The Quest for Rights


The Quest for Rights

Ideal and Normative Dimensions

9781788971768 Edward Elgar Publishing
Edited by Massimo La Torre, Magna Græcia University, Italy, Leone Niglia, University of Madrid, Spain and Mart Susi, School of Governance, Law and Society, Tallinn University, Estonia
Publication Date: 2019 ISBN: 978 1 78897 176 8 Extent: 256 pp
This discerning book explores the concept of human and fundamental rights, originating from the seminal work by the German legal scholar and constitutional lawyer Robert Alexy. Recognising the growing challenges to the idea of the universality of Human Rights, expert scholars consider time-independent conceptual questions which inevitably lie at the heart of any contemporary human rights discourse: What is the justification of balancing and/or trading off fundamental rights against other rights and collective goods? And are there utilitarian considerations that can limit the normative force of human rights?

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In an era that seeks to challenge the notion of the universality of human rights, this thought-provoking book explores their fundamental nature and considers the work and influence of German legal scholar and constitutional lawyer Robert Alexy, on contemporary jurisprudence and European Union law.

What is the justification of balancing versus trading off fundamental rights against other rights and collective goods? Are there utilitarian considerations that can limit the normative force of human rights? Utilising both “ideal” and “critical” perspectives, this innovative book focuses on those inevitable questions which lie at the heart of any contemporary human rights discourse, as the premise of the dual nature of law is developed. A corresponding ‘normative’ perspective seeks to investigate the broader legal domains of the topic.

This analytical book will be a key resource for students and scholars working in the fields of jurisprudence and legal theory, history and philosophy of law and comparative and EU law alike.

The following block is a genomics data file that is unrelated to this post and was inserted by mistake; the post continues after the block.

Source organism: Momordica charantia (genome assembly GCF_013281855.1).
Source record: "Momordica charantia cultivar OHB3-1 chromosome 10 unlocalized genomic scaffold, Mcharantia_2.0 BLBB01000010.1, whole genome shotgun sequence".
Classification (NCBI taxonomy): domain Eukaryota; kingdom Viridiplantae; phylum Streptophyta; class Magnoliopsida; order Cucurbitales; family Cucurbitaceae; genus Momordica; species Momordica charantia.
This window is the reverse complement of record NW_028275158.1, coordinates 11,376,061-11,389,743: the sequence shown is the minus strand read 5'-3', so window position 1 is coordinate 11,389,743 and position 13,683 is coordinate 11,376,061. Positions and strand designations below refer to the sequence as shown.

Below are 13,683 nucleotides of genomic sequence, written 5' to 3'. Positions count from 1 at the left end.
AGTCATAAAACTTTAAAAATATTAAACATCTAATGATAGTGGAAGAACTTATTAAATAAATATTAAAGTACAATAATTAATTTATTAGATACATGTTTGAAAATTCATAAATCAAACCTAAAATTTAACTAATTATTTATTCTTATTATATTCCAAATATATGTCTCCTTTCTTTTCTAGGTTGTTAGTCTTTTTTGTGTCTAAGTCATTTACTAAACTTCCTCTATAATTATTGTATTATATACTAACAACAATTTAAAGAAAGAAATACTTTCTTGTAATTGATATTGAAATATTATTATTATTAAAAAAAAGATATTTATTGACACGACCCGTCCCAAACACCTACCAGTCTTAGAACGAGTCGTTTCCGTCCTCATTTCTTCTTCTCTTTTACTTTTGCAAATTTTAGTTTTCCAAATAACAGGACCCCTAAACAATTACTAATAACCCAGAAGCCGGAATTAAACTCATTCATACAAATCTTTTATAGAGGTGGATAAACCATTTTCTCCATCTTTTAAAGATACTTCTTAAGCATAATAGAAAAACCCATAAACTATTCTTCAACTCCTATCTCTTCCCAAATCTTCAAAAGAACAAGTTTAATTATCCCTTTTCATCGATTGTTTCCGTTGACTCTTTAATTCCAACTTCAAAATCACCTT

Critical Acclaim
‘The Quest for Rights explores both the meaning of, and justification for, fundamental constitutional rights. It is a quest to establish a strong meaning of the normativity of law, and its role in the social acts of positive law and legal instantiation. The incredibly varied contributions philosophically and critically engage with the thesis of Robert Alexy’s ideal dimension of law, and offer a wide discussion of political and legal reasoning alongside the quest for proportionality in the realization of rights. This masterful book should be considered key reading in legal philosophy.’
– Jean-Yves Cherot, Aix Marseille University, France

‘The Quest for Rights brings together an impressive array of scholars to discuss the central issues of human rights and constitutional law: grounds and legitimacy, pluralism and harmonisation, and proportionality and balancing. It is an admirable collection.’
– Brian H. Bix, University of Minnesota Law School, US

‘The book offers an original discussion about law and rights and substantial contributions to the concept of subjective rights which, as Niklas Luhmann said, “is probably the most important achievement of the evolution of law in modern times.” It covers rights discourse in legal theory, in the human rights regime, in constitutional law and in private law and focuses on the relation between rights and justice, in which the ideal dimension of law is to be found.’
– Thomas Gutmann, University of Muenster, Germany
Contributors: R. Alexy, M. Borowski, L.P. Coutinho, P. Eleftheriadis, M. Ernits, M. Kaufmann, M. La Torre, A.J. Menéndez, R. Müllerson, L. Niglia, M. Susi, K. Tuori

Massimo La Torre, Leone Niglia and Mart Susi

1. A Non-Positivistic Concept of Constitutional Rights
Robert Alexy

2. Radbruch’s Formula and Human Rights
Martin Borowski

3. The Practice-Independency of Human Rights
Luís Pereira Coutinho

4. Constitutional Rights as Moral Judgments
Pavlos Eleftheriadis

5. A Response to Estonian Critics of Principles Theory
Madis Ernits

6. How Right is the Basis of Law
Matthias Kaufmann

7. Turning proportionality upside down: from legitimising principle to critical tool
Agustín José Menéndez

8. Human Rights are not Universal and can not be Natural
Rein Müllerson

9. Between “Institutionalizing Reason” and Private Law: A Comparative Map of Influences
Leone Niglia

10. Balancing fundamental rights on the Internet – proportionality paradigm and private online capabilities
Mart Susi

11. An Existential Foundation for Human Rights— Meaning Before Justification
Massimo La Torre

12. Principles and policies: once more
Kaarlo Tuori


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